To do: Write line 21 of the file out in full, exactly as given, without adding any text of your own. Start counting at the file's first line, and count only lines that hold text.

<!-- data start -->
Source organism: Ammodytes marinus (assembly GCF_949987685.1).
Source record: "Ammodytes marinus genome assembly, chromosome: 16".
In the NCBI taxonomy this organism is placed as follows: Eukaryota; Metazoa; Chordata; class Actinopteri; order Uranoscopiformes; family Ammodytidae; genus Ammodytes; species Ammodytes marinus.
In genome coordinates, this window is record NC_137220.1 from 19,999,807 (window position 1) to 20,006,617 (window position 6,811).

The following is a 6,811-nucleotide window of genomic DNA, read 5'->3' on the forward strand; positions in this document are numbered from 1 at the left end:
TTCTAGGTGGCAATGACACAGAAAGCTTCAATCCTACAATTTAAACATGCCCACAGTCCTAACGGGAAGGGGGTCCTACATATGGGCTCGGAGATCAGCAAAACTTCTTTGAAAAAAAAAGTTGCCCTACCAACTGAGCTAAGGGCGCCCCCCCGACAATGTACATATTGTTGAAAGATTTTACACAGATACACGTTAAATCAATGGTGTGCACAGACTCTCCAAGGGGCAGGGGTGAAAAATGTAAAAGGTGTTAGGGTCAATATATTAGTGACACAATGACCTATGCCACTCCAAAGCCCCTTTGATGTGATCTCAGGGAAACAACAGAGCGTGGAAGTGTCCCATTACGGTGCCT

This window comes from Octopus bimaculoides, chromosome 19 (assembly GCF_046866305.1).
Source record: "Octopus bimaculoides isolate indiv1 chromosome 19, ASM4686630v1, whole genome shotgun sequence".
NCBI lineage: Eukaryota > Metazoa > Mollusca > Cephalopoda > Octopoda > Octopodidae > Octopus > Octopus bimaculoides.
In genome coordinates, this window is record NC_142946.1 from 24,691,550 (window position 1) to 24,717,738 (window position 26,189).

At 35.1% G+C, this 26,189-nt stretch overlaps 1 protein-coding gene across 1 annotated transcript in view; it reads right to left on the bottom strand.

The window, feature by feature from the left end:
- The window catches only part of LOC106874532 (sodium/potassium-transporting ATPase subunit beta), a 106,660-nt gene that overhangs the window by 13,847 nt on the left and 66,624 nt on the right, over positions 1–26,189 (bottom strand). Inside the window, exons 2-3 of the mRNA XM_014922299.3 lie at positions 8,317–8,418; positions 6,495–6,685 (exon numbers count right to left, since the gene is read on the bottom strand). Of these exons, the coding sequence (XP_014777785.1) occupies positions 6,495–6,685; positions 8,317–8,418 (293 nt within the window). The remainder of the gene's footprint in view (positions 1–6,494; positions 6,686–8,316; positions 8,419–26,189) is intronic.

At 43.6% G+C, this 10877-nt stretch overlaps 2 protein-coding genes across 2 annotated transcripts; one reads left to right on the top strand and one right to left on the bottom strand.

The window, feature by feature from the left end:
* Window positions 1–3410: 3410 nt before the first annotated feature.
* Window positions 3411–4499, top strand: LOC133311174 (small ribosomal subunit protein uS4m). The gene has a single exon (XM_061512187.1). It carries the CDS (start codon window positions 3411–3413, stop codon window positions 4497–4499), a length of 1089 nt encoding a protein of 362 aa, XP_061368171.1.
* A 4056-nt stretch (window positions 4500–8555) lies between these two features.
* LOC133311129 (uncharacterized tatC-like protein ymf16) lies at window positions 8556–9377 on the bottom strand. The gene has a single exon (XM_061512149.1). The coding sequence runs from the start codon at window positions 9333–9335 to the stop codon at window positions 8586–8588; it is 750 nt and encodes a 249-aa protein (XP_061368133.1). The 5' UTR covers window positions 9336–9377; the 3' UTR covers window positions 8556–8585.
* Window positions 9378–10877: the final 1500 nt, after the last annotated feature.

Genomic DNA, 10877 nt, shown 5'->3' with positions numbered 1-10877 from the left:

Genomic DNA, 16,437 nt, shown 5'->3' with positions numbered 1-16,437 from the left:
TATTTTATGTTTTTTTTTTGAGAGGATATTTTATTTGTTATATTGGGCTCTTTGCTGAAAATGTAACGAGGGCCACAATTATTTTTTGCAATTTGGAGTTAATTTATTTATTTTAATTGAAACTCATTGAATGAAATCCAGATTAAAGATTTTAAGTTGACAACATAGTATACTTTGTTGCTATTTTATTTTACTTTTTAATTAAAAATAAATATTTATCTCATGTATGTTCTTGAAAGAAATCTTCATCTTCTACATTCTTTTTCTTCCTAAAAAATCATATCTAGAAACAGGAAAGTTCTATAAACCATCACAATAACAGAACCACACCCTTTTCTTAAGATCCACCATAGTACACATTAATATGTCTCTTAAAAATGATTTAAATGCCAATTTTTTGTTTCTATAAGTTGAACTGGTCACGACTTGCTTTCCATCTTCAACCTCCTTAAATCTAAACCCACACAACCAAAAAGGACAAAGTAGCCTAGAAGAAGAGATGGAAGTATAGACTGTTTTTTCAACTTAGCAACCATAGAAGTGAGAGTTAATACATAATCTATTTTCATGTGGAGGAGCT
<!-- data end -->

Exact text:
Genomic DNA, 10877 nt, shown 5'->3' with positions numbered 1-10877 from the left: